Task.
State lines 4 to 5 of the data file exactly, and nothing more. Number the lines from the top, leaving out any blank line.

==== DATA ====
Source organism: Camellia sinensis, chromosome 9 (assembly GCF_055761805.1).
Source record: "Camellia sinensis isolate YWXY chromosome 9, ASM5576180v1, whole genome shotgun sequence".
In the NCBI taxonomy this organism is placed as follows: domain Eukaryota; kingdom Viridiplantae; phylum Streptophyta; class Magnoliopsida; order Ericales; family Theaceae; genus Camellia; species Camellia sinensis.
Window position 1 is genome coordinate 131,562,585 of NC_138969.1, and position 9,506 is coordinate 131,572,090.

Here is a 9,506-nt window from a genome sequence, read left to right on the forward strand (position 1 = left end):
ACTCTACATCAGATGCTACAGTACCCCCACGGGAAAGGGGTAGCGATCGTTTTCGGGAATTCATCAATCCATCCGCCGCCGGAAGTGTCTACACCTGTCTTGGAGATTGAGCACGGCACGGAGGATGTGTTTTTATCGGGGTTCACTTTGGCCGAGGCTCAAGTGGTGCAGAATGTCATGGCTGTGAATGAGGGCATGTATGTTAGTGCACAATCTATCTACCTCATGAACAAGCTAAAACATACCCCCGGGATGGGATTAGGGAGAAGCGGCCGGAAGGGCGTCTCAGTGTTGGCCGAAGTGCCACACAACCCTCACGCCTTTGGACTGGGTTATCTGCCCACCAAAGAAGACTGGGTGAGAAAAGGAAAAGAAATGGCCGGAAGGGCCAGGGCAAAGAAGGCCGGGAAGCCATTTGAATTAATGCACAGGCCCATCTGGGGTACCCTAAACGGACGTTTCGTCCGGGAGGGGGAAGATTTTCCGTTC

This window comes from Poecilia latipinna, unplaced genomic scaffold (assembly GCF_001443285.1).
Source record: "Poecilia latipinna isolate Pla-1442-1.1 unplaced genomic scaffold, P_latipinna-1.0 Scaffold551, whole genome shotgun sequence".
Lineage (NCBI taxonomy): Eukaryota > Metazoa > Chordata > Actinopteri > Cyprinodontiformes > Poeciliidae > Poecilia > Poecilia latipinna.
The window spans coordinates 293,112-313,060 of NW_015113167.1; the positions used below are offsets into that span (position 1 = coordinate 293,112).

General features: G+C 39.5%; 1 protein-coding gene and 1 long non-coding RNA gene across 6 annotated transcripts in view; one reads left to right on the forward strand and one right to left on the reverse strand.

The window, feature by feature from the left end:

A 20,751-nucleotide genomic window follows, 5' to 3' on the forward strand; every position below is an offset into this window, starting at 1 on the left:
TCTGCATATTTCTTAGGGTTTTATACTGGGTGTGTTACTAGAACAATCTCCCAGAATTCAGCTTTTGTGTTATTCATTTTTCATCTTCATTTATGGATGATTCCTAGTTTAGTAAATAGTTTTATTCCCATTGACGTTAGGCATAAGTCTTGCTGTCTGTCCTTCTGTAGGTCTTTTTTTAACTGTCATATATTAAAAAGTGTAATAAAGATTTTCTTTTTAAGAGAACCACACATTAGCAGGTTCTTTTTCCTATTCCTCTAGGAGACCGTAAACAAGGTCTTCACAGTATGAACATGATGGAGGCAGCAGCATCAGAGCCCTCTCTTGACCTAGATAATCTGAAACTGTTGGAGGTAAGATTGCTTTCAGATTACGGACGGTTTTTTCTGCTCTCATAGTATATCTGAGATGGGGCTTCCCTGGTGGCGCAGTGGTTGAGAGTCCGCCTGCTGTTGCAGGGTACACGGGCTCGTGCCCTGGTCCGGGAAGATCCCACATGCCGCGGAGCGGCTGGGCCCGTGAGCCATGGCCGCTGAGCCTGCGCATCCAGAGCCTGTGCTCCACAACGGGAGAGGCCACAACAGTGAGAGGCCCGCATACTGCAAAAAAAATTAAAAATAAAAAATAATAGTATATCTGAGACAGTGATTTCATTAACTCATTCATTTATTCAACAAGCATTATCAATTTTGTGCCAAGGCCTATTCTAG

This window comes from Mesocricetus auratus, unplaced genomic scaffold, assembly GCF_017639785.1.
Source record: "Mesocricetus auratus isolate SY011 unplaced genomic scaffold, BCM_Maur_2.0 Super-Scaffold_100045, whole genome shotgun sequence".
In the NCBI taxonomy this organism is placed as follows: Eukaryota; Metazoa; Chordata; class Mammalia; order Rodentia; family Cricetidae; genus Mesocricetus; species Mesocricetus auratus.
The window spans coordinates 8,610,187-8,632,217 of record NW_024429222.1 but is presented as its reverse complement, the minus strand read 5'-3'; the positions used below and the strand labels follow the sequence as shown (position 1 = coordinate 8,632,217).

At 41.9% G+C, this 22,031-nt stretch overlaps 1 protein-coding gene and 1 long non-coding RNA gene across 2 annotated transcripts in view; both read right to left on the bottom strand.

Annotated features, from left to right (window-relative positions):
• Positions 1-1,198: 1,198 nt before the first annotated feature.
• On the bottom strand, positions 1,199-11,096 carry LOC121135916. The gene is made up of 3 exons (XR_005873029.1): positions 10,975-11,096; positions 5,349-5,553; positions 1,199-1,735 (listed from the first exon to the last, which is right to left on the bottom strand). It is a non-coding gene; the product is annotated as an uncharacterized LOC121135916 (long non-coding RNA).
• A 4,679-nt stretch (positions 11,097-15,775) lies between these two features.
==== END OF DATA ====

Window position 1 is genome coordinate 131,562,585 of NC_138969.1, and position 9,506 is coordinate 131,572,090.

Here is a 9,506-nt window from a genome sequence, read left to right on the forward strand (position 1 = left end):